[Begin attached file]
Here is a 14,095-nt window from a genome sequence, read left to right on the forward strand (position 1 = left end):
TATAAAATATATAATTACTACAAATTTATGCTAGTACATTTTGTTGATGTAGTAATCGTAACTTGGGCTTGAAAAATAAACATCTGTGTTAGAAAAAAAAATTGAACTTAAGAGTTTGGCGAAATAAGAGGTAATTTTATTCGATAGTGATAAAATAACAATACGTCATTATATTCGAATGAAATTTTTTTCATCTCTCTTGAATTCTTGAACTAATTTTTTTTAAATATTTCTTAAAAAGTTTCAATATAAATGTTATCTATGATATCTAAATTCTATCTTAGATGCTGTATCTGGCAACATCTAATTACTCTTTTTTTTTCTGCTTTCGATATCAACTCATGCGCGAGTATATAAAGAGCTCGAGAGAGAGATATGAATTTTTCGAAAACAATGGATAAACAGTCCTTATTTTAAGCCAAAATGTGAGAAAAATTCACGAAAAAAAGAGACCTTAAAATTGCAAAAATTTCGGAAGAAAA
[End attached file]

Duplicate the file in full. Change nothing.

Here is a 14,095-nt window from a genome sequence, read left to right on the forward strand (position 1 = left end):
TATAAAATATATAATTACTACAAATTTATGCTAGTACATTTTGTTGATGTAGTAATCGTAACTTGGGCTTGAAAAATAAACATCTGTGTTAGAAAAAAAAATTGAACTTAAGAGTTTGGCGAAATAAGAGGTAATTTTATTCGATAGTGATAAAATAACAATACGTCATTATATTCGAATGAAATTTTTTTCATCTCTCTTGAATTCTTGAACTAATTTTTTTTAAATATTTCTTAAAAAGTTTCAATATAAATGTTATCTATGATATCTAAATTCTATCTTAGATGCTGTATCTGGCAACATCTAATTACTCTTTTTTTTTCTGCTTTCGATATCAACTCATGCGCGAGTATATAAAGAGCTCGAGAGAGAGATATGAATTTTTCGAAAACAATGGATAAACAGTCCTTATTTTAAGCCAAAATGTGAGAAAAATTCACGAAAAAAAGAGACCTTAAAATTGCAAAAATTTCGGAAGAAAA